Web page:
Mix-up in Confederate Records Discovered

Renowned Civil War Author Wade Sokolosky delivered the program at the June meeting. In compiling research for his upcoming book on the Battle of Wise Forks, Sokolosky discovered an oddity in the Confederate Service Records. Soldiers who were wounded near Kinston were reported as having been immediately sent to the Confederate General Hospital at Greensboro, and then sent on a day or two later to the Confederate General Hospital at Raleigh. It would seem that a wounded soldier would be sent to the closest hospital, not by-passing several hospitals along the way. Even if this occurred, why would all of the soldiers have been sent way out to Greensboro?

Sokolosky has proven that an error does exist in the Confederate Records in the National Archives File. He has proven through several sources that a Confederate General Hospital did exist at Goldsboro, even though the National Archives shows no Hospital at Goldsboro. City of Goldsboro records and historical markers identify the location of the Hospital. Sokolosky also uncovered a diary of a nurse who worked in the Hospital. In short, the Confederate General Hospital was at Goldsboro and on March 11, 1865 due to the advancing Federals, the Hospital was move to Greensboro. Unfortunately the same register was used and there was no notation of the move in the Confederate Records. The National Archive workers made an understandable error in recording all of the activities of this Hospital was at Greensboro. The Hospital Register they received did come from Greensboro. The hospital actually opened in Greensboro on March 19, 1865. An entry in the nurse’s diary provides proof of these dates.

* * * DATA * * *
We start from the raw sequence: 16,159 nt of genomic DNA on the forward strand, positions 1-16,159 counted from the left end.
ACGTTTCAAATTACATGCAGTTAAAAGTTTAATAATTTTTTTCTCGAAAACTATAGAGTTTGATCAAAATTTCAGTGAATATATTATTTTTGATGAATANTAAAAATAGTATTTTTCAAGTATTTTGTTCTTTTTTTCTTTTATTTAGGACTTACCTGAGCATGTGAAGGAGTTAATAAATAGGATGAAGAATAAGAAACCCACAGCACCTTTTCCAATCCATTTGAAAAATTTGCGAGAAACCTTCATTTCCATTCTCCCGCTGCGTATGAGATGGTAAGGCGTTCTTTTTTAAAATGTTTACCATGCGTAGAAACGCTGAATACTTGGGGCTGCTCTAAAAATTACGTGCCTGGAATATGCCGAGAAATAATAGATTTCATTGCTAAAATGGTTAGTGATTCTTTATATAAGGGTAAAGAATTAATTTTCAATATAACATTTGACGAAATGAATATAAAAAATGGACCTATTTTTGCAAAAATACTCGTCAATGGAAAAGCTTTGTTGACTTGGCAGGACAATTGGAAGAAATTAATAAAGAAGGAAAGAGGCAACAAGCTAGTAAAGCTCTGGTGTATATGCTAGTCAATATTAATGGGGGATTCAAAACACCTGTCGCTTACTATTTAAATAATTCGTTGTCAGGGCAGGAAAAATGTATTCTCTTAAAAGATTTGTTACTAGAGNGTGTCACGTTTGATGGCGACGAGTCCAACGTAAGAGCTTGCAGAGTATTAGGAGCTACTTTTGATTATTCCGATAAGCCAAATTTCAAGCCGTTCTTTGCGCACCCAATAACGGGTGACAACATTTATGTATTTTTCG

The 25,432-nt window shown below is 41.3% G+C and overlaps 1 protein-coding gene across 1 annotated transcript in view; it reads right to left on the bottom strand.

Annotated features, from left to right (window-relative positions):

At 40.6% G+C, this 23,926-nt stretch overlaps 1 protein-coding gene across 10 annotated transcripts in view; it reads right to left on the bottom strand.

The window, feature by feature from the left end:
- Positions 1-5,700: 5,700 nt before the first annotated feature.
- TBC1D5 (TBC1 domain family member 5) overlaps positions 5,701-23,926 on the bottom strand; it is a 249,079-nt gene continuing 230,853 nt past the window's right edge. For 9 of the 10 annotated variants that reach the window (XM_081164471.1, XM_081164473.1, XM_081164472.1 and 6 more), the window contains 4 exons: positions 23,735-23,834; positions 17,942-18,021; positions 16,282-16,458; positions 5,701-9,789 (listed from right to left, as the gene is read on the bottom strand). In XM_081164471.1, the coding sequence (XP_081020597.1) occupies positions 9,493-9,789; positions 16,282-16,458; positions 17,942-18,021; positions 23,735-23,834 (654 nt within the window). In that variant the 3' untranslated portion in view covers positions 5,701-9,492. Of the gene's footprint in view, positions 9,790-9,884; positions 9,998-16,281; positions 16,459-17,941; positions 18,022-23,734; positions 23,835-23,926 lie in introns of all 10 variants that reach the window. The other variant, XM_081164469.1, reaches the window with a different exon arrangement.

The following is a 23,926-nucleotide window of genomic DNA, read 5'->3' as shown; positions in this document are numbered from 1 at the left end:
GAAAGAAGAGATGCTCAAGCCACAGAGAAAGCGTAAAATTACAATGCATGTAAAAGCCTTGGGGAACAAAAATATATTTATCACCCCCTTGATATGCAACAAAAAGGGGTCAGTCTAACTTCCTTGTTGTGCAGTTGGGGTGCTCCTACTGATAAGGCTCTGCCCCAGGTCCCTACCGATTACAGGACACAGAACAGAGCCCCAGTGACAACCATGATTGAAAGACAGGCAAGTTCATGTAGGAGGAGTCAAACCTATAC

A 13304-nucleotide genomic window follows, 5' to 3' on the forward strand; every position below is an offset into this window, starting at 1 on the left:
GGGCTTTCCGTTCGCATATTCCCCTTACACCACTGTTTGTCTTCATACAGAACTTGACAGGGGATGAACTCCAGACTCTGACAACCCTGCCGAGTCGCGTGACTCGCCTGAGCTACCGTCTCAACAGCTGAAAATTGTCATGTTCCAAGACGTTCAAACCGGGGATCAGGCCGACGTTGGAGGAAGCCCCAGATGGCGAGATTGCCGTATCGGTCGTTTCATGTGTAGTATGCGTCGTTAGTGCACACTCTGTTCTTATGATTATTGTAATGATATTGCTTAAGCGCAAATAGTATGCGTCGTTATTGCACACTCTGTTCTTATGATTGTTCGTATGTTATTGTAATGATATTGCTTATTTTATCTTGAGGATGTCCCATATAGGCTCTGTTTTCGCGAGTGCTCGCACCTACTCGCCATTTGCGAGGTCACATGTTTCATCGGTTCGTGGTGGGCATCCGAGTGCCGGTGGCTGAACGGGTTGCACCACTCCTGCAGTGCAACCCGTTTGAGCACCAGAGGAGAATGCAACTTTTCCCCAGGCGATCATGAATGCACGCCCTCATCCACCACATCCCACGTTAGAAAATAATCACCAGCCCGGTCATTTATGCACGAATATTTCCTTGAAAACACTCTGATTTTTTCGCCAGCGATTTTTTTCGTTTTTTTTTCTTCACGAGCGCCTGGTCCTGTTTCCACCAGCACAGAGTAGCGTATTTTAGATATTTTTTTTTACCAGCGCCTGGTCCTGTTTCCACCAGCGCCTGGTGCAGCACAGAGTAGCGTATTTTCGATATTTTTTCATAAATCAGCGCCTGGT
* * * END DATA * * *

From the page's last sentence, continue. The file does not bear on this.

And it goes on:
Hopefully upcoming addendums to the North Carolina Roster of Troops will correct the location where the soldiers were treated. If your ancestor is reported as having died at Greensboro, you may want to search around Goldsboro for his grave.

Free Confederate Research in April

Fold3.com is offering its Confederate Records for free during the month of April.   This is your chance to research your Ancestor and to make copies of his Service Records.   All you need is the name of your ancestor and the unit in which he served.   The search function on this site tends to bring up thousands of hits, and it is very time consuming to sift through all the matches.  Most of the matches will not be your ancestor.  Instead, choose Records/Browse Records at the top of the page.  Then you will be given a category listing.  In that listing, choose Civil War, then choose Civil War Service Records, then choose Confederate Records, then the State (for most of us that will be North Carolina), and then the unit.  The records will be organized by the first letter in the last name.

What can you expect to find?  Some records are plentiful and others are very sparse.  Most will have muster rolls.  You may find the height, hair color, and skin tone of your ancestor.  You may find pay vouchers, reports of imprisonment, or parole.  In some instances there may be pertinent letters.  It’s always exciting to see what is there.